When it comes to cartooning, the culture in which we have grown up has taught us to value the written word but not drawing and painting. Especially drawings like those in the cartoons, for us it is just some scribbling. When a child draws, we say, he is scribbling something. So that is the value that is attached to drawing except of course when it is oil painting, acrylic and things like that. Otherwise sketches have not been as valued as other forms of journalism.


For my work on Bharati’s (Subramania Bharati [1882–1921]) cartoons, I had to look at a whole range of autobiographies, biographies, memoirs, commemorative volumes over a very, very long period and I have continued to do it even after I published the first version of these essays nearly 20-22 years ago. I continued to find these kind of snippets which I am trying to incorporate into the larger story of cartoons.


Bharati was a product of the Indian nationalist movement and the freedom struggle. His posthumous reputation is based on his poetry as a literary person. But as part of his nationalist activity, his involvement in the freedom struggle, poetry was of course a very personal kind of avenue for expressing both his thoughts and his patriotic sentiments. And also his artistic sensibilities found expression in his poetry. But he was also a journalist. He took his journalism very seriously because journalism, you can say, was also his occupation. What little money he made was only through journalism. His books didn’t sell well at all.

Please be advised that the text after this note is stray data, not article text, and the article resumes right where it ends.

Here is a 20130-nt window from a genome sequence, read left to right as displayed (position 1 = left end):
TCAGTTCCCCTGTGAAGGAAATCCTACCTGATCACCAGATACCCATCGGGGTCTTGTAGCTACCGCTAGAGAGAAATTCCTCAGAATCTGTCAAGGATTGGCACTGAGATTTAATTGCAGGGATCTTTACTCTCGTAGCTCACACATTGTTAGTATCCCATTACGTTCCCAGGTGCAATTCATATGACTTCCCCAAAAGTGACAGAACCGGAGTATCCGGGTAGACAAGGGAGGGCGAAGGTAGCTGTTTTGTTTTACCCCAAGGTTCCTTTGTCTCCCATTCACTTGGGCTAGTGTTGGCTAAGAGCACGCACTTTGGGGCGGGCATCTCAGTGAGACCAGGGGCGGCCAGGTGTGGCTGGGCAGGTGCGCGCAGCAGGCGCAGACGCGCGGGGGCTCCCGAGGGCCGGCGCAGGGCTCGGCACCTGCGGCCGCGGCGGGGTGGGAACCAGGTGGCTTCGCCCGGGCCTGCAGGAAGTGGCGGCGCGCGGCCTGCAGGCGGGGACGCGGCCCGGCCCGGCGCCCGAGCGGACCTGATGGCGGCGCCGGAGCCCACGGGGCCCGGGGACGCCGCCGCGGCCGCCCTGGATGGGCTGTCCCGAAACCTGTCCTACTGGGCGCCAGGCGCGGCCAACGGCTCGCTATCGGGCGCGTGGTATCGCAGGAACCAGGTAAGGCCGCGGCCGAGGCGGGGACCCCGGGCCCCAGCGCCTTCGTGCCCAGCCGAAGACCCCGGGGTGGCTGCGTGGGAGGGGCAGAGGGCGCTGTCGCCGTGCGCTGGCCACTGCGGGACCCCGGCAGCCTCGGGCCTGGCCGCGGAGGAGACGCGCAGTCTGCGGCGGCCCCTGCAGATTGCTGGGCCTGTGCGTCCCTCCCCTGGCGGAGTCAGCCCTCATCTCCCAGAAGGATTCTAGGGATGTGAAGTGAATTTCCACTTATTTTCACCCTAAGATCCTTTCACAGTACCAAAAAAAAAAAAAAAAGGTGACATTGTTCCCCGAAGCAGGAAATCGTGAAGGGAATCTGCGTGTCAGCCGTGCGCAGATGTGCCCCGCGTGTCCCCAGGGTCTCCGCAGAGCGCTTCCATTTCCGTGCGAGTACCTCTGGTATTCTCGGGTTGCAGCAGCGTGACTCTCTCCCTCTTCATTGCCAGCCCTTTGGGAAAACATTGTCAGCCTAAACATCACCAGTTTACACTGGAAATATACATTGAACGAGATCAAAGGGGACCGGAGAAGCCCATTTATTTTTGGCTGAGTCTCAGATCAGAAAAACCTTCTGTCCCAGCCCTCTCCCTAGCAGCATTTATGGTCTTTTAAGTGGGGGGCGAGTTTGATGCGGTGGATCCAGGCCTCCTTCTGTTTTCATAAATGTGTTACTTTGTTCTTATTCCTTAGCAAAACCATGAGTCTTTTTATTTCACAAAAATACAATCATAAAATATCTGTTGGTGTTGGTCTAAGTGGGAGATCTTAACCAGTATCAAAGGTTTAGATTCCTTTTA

That said, Bharati was editing journals by the time he was about 25. First he edited a monthly magazine for women, but more importantly by 1906, he was editing a very important weekly called India. It strongly backed Bal Gangadhar Tilak’s political line. Within the Congress there were two streams, the moderates and the extremists. So Tilak was the head of the extremist faction which had a very strident position in the anti-colonial struggle. Bharati’s journal was toeing Tilak’s line and there he was trying to make innovations. For the first time you could say journalistic writing had fire in it. The earlier writing by Subramania Iyer and others, even though it was very competent journalism, was not this kind of fiery writing. He was trying to introduce new features and we actually don’t know where he got this inspiration from but he started to publish a cartoon on the front page of the weekly very soon after he became its editor.